Notwithstanding the coronavirus pandemic and subsequent 3.5% contraction in global economic output in 2020, global defence-spending was resilient with real growth matching the higher rate achieved in 2019. Read the analysis by @FMcGerty: go.iiss.org/3srMIxM | #MilitaryBalance
Who were the top 15 spenders on defence in 2020? Find out more about the trajectory of global and regional defence spending in The Military Balance 2021. #LooksStrategic #MilitaryBalance | go.iiss.org/MilitaryBalance
The 2021 edition of The Military Balance is OUT NOW! Read the free introduction: go.iiss.org/MilitaryBalance | #MilitaryBalance
‘A key military capability is logistics expertise and experience, as well as planning and leadership support. These are vital for enhanced readiness,’ says @js_hackett | #MilitaryBalance go.iiss.org/MB2021–Launch
‘Over the last 10 years, there has been a loss of capability and decline in spending, meaning that investment and R&D in new tech suffered. It is only now that we have reached the point of spending recovery’, explains Fenella McGerty | #MilitaryBalance go.iiss.org/MB2021–Launch
‘China aims to have a military that is able to fight and win wars and project power globally. The maritime domain is a priority for China in this respect’ - @MeiaNouwens | #MilitaryBalance go.iiss.org/MB2021–Launch
‘Grey zone’ challenges are best addressed collectively: pandemic has highlighted need to improve information-sharing, boost societal resilience, tackle disinformation and even to broaden conceptions of defence and security | #MilitaryBalance go.iiss.org/MB2021–Launch
Challenges below the threshold of military force, such as information and influence operations, along with more capable weapons and more assertive potential adversaries, mean that there is reduced warning time of a crisis | #MilitaryBalance go.iiss.org/MB2021–Launch
Developments in hypersonic glide vehicles and high-speed cruise missiles – and greater numbers of subsonic cruise missiles and UAVs – are prompting Western armed forces to renew interest in air and missile defence | #MilitaryBalance go.iiss.org/MB2021–Launch
China is developing the capabilities to support military operations at range: it has 12 fleet support ships, up from 7 in 2015. It has also effectively doubled its heavy air transport fleet in the last 4 years | #MilitaryBalance go.iiss.org/MB2021–Launch
China continues to test its armed forces and the responses of regional states, as seen in the border clash with India, and more flights by Chinese aircraft close to and into the ADIZs of Japan, South Korea and Taiwan | #MilitaryBalance go.iiss.org/MB2021–Launch
China’s naval shipbuilding continues apace: the number of large amphibious vessels has doubled to 6 since 2015 and this number will increase when China’s new Type-075 amphibious assault ships are commissioned | #MilitaryBalance go.iiss.org/MB2021–Launch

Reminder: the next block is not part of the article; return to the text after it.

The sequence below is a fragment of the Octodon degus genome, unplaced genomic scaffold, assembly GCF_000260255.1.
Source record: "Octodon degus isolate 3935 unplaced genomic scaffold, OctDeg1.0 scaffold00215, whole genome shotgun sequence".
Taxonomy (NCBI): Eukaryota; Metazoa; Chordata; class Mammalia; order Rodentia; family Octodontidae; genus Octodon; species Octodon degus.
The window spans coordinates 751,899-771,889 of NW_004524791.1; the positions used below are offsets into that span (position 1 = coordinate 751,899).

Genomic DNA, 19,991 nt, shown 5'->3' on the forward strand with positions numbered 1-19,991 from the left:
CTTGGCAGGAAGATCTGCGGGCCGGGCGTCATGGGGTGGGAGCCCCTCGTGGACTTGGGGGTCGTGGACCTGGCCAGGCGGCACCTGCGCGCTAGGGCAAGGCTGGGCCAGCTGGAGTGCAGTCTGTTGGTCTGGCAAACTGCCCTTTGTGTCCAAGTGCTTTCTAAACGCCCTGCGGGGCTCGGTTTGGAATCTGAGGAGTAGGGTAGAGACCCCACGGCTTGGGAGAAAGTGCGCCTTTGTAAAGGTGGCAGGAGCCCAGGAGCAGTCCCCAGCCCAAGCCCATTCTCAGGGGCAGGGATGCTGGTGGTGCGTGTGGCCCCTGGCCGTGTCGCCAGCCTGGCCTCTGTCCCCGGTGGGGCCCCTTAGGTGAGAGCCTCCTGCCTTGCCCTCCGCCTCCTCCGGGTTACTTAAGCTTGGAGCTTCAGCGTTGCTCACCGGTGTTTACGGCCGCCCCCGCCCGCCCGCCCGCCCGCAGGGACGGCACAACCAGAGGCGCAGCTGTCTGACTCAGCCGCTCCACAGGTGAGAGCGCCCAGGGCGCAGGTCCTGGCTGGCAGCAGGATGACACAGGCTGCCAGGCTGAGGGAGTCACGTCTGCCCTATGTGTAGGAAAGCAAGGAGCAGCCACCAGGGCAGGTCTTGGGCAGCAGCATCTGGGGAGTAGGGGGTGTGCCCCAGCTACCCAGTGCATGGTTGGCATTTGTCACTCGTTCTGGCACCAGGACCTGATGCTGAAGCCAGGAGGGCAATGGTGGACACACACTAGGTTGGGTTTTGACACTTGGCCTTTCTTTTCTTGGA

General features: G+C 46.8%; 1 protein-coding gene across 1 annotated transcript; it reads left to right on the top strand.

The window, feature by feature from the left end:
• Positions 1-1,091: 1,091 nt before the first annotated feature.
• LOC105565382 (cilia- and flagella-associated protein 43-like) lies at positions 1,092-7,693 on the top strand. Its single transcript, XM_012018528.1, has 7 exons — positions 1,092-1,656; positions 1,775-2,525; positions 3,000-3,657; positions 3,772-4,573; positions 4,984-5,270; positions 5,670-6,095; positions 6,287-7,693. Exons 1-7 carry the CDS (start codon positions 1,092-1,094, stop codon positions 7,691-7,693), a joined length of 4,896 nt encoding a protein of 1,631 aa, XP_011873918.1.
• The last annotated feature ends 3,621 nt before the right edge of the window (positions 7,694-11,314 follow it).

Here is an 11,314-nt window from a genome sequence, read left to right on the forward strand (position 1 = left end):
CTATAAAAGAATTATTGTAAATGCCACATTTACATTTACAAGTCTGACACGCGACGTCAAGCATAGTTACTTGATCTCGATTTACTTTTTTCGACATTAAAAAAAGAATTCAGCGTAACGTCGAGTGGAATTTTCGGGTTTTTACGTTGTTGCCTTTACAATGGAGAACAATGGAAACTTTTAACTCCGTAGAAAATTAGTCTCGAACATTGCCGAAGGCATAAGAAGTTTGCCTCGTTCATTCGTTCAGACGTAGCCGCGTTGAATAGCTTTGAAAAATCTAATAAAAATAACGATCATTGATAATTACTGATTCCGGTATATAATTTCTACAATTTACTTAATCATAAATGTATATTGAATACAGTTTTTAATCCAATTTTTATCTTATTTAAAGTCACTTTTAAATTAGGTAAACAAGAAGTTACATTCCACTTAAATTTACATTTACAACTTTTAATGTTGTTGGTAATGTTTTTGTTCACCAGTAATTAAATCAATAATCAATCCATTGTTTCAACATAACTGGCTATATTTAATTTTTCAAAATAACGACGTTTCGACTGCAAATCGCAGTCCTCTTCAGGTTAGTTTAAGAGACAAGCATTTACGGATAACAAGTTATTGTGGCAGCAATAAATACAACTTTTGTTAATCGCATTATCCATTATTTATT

China has doubled the number of its corvettes in the last 5 years, to 55 in 2020; it has also retired a similar number of older, smaller vessels. The PLA Navy is also looking to improve its anti-submarine warfare capability | #MilitaryBalance go.iiss.org/MB2021–Launch
Of Europe’s NATO members, only 9 met the 2% defence spending target in 2020. However, the spending trajectory is upwards. From an average of just 1.25% of GDP in 2014, spending grew to 1.52% in 2019 and to 1.64% of GDP in 2020 | #MilitaryBalance go.iiss.org/MB2021–Launch
The commitment by nations such as France, Germany and the UK to increase their defence budgets in 2021 and beyond means that in 2021 Europe could be the region with the fastest growth in global defence spending | #MilitaryBalance go.iiss.org/MB2021–Launch
Rises in the US and Chinese defence budgets accounted for almost two-thirds of the gross real-terms increase in global defence spending in 2020 | #MilitaryBalance go.iiss.org/MB2021–Launch
The nominal increase in China’s 2020 defence budget, amounting to US$12 billion, was greater than the defence budget increases of all other Asian states combined | #MilitaryBalance go.iiss.org/MB2021–Launch
Asia accounted for 17.8% of total global defence spending in 2010; by 2020 this had risen to 25.0%. The increase in Asian spending has been driven by China | #MilitaryBalance go.iiss.org/MB2021–Launch
The pandemic will affect global defence spending, though it will likely take until 2022–23 for the full financial effect of government responses to start translating into defence budget cuts | #MilitaryBalance go.iiss.org/MB2021–Launch
Global defence spending increased in 2020 to reach US$1.83 trillion, growing by 3.9% in real terms from 2019 figures, notwithstanding the pandemic and subsequent 3.5% contraction in global economic output | #MilitaryBalance go.iiss.org/MB2021–Launch
Today we’re proud to launch the #MilitaryBalance 2021, our annual assessment of the military capabilities and defence economics of 171 countries worldwide. Follow along as we share the key findings and insights of our expert panel go.iiss.org/MB2021–Launch
WATCH LIVE: The launch of #MilitaryBalance 2021 – our experts share their assessments of the military capabilities and defence economics of 171 countries worldwide youtube.com/watch?v=BqJ4Wm…
We’re delighted to publish the latest edition of the #MilitaryBalance today! Follow along as we share live coverage of the launch, and tune in to watch the live-stream from 10am GMT | go.iiss.org/MB2021–Launch
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We’re delighted to publish the latest edition of the #MilitaryBalance today! Follow along as we share live coverage of the launch, and tune in to watch the live-stream from 10am GMT | go.iiss.org/MB2021–Launch
We're seeking to appoint a Programme Administrator to support our Non-Proliferation and Nuclear Policy Programme from Washington DC – apply by 7 March! | go.iiss.org/3uvKak4
IISS Director of Non-Proliferation and Nuclear Policy Michael Elleman has died at the age of 62. Here, his long-time colleague and friend, @MarkTFitz, pays tribute to his life and work: go.iiss.org/2NsDCCp